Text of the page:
Lab manual

# Part ii recall vant hoffs equation from class and the

This preview shows page 1. Sign up to view the full content.

This is the end of the preview. Sign up to access the rest of the document.

Unformatted text preview: the solution, mix the solution more and determine the pH again. Continue doing so until the fluctuations in pH are not more than +-0.1. From the pH, determine the pKa, the Ka, of the acid, and the Gibb’s Free Energy, ∆ Go at equilibrium. Part II: Influence of temperature Pour approximately 5 mL of the mixture into two test tubes. Place one into an ice bath, and the other into a hot water bath. You will want each to reach equilibrium, so go on with at least part of the rest of the experiment, but do not allow the test tube in the hot water bath to loose too much volume. Determine the pH of each solution. Determine the heat of equilibrium ∆ Ho . Part III: Influence of adding reactants or products Place 5.00 mL of the mixture into four clean, dry test tubes using a pipette. Using the pipettes provided, put 1.00 mL of the organic acid solution into test tube 1, 1.00 mL of the organic salt solution, 1.00 mL of 0.100 M HCl into test tube 3 and 1.00 mL of 0.100 M NaOH into test tube 4. Using the methods from class, predict the pH that should be found for each of these solutions. Using the Pasco system, determine the pH of each of these solutions experimentally. Calculations: Part I: Recall from class that when [HA(aq)]=[A-(aq)], the resulting solution has pH=pKa, and the relationship between Gibb’s Free Energy and the equilibrium constant, K=-RTlnK. Part II: Recall van’t Hoff’s equation from class, and the relationship between Gibb’s free energy, enthalpy and entropy; ∆Go =∆Ho -T∆So ; recall that we need to solve this at 25o C to determine the change in entropy. Part III: Recall the Henderson-Hasselbach equation from class. Use the value of pKa determined in part I. Dakota State University page 1 46 of 232 Experiment 12: Le Chatliere’s Principle General Chemistry I and II Lab Manual Observations: Part I: pH of solution: pKa of solution: Ka of solution: ∆Go for equilibrium: Observations: Part II: pH of cold solution: Ka at 0o C: pH of hot solution: Ka at 100o C: ∆Ho of acid dissociation: Observations: Dakota State University page 1 47 of 232 Experiment 12: Le Chatliere’s Principle General Chemistry I and II Lab Manual Part III: Test Tube Additive Predicted [HA(aq)] Predicted [A-(aq)] Predicted pH Experimental pH 1 2 3 4 Observations: Dakota State University page 1 48 of 232 Experiment 12: Le Chatliere’s Principle General Chemistry I and II Lab Manual Pre-lab Questions: 1. Why are we using an organic acid as the unknown acid? 2. What is special about the mixture that allows us to determine pKa for the acid? Dakota State University page 1 49 of 232 Experiment 12: Le Chatliere’s Principle General Chemistry I and II Lab Manual Post-lab Questions: 1. Now you have the Ka, pKa, ∆Ho and ∆So for the organic acid; any predictions on what it might be? Explain. 2. How did your predicted values of pH compare with experimental? Can you account for the differences? 3. Suppose you forgot to calibrate you pH probe; all of the readings are off, but you do not know by how...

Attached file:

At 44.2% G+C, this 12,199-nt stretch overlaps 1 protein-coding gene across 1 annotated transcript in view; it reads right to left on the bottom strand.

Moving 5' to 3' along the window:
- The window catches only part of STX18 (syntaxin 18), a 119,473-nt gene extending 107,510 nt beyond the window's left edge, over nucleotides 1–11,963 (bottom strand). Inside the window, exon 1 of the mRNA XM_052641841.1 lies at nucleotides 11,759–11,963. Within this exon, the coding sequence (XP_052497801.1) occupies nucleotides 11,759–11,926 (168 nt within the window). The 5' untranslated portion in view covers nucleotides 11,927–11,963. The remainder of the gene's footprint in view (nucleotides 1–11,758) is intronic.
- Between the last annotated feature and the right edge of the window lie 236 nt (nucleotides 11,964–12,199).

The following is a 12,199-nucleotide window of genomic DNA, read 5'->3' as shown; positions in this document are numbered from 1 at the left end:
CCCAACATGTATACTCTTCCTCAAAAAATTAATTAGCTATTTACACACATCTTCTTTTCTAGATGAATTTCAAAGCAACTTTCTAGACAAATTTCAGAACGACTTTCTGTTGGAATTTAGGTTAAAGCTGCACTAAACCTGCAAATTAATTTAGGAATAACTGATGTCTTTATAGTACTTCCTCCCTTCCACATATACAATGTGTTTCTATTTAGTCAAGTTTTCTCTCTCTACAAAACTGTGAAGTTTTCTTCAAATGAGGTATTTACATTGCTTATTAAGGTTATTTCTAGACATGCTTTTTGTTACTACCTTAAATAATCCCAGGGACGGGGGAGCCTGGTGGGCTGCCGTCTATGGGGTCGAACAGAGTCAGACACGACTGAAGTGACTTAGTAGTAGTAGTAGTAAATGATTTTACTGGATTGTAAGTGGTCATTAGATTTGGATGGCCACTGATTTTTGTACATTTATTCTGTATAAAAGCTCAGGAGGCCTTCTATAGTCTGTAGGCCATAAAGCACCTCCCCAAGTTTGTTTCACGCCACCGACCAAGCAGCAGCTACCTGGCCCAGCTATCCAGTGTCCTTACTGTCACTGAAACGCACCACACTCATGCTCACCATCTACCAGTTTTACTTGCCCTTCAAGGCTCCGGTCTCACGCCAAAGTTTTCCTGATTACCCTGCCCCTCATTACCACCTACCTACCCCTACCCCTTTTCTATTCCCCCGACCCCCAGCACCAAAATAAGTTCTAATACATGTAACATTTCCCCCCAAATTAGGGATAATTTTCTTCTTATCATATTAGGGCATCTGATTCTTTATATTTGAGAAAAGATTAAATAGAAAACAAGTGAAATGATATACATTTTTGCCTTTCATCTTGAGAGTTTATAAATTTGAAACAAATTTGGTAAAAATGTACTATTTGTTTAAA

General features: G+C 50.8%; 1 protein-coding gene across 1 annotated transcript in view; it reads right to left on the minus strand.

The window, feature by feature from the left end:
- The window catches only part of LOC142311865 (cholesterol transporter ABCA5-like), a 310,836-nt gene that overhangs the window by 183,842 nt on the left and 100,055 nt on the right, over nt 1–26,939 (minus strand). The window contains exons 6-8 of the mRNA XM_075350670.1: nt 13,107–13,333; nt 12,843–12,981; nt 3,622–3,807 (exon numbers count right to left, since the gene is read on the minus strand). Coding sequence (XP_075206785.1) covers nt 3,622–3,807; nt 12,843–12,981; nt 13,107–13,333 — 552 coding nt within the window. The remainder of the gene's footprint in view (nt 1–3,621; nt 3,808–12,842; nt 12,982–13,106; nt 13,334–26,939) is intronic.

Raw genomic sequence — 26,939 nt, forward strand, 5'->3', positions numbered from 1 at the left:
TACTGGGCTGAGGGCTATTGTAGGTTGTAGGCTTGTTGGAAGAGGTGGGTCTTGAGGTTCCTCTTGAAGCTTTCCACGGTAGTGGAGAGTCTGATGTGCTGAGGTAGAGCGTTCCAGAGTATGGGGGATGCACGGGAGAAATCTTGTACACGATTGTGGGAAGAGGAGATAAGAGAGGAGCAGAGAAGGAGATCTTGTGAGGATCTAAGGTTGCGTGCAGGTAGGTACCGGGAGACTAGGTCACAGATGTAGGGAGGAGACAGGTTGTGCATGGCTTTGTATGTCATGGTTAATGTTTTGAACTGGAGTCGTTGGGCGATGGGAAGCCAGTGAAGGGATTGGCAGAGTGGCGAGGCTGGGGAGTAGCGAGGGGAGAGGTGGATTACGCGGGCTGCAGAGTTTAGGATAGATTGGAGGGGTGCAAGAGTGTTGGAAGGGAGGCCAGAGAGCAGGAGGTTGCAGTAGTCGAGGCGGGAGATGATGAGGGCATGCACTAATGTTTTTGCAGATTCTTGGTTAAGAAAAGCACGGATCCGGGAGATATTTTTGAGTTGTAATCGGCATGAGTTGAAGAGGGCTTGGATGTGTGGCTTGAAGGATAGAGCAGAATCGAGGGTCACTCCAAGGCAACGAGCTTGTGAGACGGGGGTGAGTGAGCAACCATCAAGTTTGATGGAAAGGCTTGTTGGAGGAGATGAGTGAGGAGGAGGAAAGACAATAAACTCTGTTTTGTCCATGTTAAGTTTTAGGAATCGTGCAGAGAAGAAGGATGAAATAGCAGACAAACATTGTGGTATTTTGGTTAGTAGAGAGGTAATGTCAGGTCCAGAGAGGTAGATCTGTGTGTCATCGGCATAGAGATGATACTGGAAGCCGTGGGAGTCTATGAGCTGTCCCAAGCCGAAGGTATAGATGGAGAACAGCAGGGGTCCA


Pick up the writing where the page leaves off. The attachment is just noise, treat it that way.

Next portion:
View Full Document

## This note was uploaded on 09/18/2012 for the course CHEMISTRY 1010 taught by Professor Kumar during the Fall '11 term at WPI.

Ask a homework question - tutors are online